Such is the nature of our electronic age that an article which carries tomorrow’s publication date may not only be freely available today, but one may then find, also, that it was already hotly contested yesterday and the day before. This is certainly the case with James Wood’s article (www.newyorker.com/arts/critics/books/2012/05/07/120507crbo_books_wood), “Invitation to a Beheading,” a review of Hilary Mantel’s Wolf Hall and its forthcoming sequel, Bring Up The Bones. This has already drawn responses from, among others, Stuart Kelly (www.guardian.co.uk/books/2012/may/02/what-makes-historical-novel?) and Richard Lee of the Historical Novels Society (http://historicalnovelsociety.org/walter-scott-prize-what-is-literary-historical-fiction). What is at issue in these debates is not Wood’s assessment of Mantel’s writing (which he considers to be very fine indeed, and in which judgement Kelly, Lee and I enthusiastically concur), but his view of historical fiction more generally, which he describes as “…a somewhat gimcrack genre, not exactly jammed with greatness.”
It would be a mistake for writers (and readers) of historical fiction to be overly defensive in relation to this banderilla. It is part of the function of publications such as The New Yorker (and, closer to home, The Guardian Review, London Review of Books, Times Literary Supplement etc.) to be provocative. I, for one, would not be so inclined to read them if they were less so, and it is surely no bad thing to start a debate.
From a UK point of view, we must also recognise it for what it is, which is a perspective from the other side of the pond. It is interesting that the Modern Library list of 100 best novels of the 20th Century (www.modernlibrary.com/top-100/100-best-novels) includes, in the panel’s list (they publish separate lists from an expert panel and from readers), only two works of historical fiction (I, Claudius, and A Passage to India), whilst the readers’ list, which also includes the works of L. Ron Hubbard and Ayn Rand, includes three (Gone with the Wind, The French Lieutenant’s Woman and I, Claudius).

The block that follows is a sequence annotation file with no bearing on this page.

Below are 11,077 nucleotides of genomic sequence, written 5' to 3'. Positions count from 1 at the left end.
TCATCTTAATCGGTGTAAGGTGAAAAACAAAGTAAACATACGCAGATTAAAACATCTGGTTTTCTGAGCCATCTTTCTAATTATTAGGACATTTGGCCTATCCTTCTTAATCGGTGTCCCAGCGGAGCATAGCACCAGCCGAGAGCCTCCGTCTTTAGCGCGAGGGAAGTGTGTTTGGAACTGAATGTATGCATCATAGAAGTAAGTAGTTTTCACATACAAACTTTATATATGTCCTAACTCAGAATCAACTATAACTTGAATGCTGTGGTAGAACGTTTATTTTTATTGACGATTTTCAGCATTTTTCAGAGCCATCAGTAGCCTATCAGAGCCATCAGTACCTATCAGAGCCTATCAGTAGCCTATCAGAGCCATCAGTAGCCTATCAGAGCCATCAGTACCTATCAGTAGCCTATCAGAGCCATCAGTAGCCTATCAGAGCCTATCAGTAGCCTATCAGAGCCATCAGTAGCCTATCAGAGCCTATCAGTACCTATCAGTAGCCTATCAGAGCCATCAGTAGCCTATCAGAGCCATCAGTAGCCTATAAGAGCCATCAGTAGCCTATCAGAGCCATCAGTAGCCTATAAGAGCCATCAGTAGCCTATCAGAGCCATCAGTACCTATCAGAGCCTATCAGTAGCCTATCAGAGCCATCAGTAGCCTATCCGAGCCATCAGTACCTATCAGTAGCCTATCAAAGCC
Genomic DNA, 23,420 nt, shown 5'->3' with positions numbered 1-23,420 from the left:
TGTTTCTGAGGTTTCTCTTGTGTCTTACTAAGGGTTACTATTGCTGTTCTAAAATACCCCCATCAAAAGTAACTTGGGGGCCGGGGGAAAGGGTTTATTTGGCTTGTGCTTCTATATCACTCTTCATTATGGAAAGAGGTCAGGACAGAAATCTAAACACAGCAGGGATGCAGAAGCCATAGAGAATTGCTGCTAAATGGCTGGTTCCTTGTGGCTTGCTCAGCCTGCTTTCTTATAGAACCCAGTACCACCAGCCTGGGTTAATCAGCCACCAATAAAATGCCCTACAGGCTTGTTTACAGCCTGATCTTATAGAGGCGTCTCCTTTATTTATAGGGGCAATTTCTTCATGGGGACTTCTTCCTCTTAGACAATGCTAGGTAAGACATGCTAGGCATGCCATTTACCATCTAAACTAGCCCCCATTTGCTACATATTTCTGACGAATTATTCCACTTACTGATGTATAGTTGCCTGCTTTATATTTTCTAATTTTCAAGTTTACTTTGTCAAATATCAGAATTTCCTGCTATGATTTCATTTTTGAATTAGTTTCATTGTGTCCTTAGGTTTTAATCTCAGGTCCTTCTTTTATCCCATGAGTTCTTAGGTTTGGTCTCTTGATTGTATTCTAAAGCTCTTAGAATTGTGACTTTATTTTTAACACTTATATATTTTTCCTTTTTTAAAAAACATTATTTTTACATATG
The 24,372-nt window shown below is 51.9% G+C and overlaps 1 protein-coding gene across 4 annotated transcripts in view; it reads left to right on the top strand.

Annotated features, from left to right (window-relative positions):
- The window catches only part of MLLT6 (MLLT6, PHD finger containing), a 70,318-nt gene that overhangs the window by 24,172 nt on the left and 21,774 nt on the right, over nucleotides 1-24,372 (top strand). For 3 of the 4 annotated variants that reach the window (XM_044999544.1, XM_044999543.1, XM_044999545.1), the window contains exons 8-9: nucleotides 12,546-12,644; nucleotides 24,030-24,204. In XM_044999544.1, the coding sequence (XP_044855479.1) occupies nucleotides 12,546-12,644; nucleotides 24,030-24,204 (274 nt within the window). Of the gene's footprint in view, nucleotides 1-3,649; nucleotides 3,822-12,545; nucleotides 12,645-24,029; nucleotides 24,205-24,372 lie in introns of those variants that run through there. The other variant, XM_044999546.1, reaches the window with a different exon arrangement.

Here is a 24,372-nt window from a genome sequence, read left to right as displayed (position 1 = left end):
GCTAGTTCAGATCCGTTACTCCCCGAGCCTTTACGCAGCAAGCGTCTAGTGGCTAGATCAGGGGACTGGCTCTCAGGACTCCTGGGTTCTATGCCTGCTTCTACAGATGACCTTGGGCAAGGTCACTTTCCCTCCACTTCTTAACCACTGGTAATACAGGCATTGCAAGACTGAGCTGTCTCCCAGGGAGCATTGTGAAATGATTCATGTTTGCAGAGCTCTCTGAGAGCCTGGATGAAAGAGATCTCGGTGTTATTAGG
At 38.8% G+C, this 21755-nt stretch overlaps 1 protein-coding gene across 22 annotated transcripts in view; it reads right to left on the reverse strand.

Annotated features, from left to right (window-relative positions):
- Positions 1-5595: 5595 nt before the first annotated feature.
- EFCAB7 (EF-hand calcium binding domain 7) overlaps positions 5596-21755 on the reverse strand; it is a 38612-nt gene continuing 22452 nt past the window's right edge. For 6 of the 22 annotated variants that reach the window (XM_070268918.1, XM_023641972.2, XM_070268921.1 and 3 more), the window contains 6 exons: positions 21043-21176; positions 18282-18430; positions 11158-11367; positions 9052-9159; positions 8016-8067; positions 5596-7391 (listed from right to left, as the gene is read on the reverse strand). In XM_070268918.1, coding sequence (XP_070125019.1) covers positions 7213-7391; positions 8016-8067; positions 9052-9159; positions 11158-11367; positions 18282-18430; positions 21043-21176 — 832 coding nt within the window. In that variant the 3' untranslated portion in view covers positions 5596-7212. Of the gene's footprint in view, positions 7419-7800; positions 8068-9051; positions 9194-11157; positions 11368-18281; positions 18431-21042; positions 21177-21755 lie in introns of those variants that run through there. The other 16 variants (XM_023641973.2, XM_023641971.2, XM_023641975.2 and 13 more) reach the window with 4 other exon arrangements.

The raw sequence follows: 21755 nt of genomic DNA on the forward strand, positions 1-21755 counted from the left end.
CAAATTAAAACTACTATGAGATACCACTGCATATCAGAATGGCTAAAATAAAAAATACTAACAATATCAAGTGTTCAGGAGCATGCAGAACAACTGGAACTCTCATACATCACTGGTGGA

If we look, however, at the awards of the Man Booker Prize from 1980 to the present, we find six works of historical fiction out of a total thirty-three (18%) whilst, for the Whitbread/Costa Novel Award from 2000 to the present, we have three works of historical fiction out of a total of eleven (27%). This suggests, in the British context, a “genre” (if we wish to call it that) liberally salted, if not necessarily “jammed,” with greatness.
Wood refers to Mantel’s “cunning universalism” and to her “novelistic intelligence” and, on both counts, I would agree, but he does her a disservice, I think, when he suggests that she has simply “written a very good modern novel” and then changed the fictional names to historical ones. There is more to writing historical fiction than this, and it starts with assiduous research.
“If you want to know what novelistic intelligence is,” Wood suggests, “you might compare a page or two of Hilary Mantel’s work with worthy historical fiction by…Peter Ackroyd or Susan Sontag.”
Well, yes, you might, but this begins to look to me like a “straw man” type of argument. Whilst both have published historical novels, Ackroyd is better known as a biographer, Sontag as an essayist. Try comparing Mantel’s historical fiction with that of Golding, or Graves, or Yourcenar, or even that of Tolstoy, and I think that you will find that same “novelistic intelligence,” rare, but not unique, in historical, as in other forms of fiction. True greatness is rare, but isn’t that the point?